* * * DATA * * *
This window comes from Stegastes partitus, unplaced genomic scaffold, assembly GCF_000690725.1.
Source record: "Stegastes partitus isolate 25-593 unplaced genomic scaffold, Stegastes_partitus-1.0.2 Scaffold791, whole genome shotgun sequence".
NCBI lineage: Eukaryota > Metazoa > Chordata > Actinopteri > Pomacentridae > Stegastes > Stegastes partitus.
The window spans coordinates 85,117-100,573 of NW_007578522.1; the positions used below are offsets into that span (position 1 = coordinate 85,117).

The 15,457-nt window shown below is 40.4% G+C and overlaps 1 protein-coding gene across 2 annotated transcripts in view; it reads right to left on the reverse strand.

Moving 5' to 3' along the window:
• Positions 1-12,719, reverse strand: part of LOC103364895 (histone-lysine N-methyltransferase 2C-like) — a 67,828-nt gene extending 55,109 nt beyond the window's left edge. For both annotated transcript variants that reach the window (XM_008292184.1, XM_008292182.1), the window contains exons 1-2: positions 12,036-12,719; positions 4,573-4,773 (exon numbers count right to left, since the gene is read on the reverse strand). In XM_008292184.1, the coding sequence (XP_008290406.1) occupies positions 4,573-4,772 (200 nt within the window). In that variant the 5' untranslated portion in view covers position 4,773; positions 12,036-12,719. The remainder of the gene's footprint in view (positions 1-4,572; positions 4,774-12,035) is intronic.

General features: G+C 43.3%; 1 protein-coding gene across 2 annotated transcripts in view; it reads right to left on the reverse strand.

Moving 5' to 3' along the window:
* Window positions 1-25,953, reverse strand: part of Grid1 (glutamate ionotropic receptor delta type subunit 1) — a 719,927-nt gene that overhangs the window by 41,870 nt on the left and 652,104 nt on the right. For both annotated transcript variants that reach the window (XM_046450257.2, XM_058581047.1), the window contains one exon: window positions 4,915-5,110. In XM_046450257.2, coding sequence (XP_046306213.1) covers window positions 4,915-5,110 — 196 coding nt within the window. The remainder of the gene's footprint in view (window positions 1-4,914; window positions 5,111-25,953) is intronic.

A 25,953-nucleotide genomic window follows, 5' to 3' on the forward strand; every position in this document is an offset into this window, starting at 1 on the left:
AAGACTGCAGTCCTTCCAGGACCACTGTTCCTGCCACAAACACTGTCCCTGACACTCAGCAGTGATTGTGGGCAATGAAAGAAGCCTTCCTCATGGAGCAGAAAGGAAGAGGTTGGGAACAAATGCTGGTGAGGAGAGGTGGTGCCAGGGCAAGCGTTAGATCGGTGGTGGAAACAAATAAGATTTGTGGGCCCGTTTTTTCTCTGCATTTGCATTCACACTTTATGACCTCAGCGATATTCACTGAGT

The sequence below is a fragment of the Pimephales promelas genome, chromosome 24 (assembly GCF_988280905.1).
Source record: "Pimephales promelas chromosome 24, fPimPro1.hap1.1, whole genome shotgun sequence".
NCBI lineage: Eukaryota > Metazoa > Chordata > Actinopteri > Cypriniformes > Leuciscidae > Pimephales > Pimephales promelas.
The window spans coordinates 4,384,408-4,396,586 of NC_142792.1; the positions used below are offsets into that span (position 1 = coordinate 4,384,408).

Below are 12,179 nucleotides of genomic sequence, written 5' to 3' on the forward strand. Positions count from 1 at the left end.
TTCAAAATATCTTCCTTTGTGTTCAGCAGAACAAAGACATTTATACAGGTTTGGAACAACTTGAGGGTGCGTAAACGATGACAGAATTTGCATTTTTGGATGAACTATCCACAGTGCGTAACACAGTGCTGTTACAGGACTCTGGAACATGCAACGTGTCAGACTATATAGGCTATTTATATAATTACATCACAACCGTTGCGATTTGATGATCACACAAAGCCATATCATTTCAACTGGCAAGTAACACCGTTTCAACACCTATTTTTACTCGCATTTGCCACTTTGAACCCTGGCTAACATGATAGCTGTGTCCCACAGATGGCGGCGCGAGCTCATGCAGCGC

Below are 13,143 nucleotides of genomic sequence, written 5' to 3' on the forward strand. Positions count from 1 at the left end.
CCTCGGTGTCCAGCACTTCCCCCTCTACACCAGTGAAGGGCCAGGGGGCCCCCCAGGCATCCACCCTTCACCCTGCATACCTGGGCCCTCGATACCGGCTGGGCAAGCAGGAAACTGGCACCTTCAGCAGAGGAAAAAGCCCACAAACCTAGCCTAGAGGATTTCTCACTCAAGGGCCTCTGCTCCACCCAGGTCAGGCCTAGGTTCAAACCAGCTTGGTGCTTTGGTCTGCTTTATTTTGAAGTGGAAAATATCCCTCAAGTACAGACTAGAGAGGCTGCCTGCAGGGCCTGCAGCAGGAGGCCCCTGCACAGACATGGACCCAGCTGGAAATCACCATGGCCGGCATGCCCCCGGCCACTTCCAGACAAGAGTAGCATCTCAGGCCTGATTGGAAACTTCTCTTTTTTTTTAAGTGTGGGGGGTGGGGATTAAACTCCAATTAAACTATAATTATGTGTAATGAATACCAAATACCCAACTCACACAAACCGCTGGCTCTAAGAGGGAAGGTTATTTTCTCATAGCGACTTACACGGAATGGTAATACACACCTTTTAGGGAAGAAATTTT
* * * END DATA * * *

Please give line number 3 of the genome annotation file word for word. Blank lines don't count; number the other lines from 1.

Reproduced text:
NCBI lineage: Eukaryota > Metazoa > Chordata > Actinopteri > Pomacentridae > Stegastes > Stegastes partitus.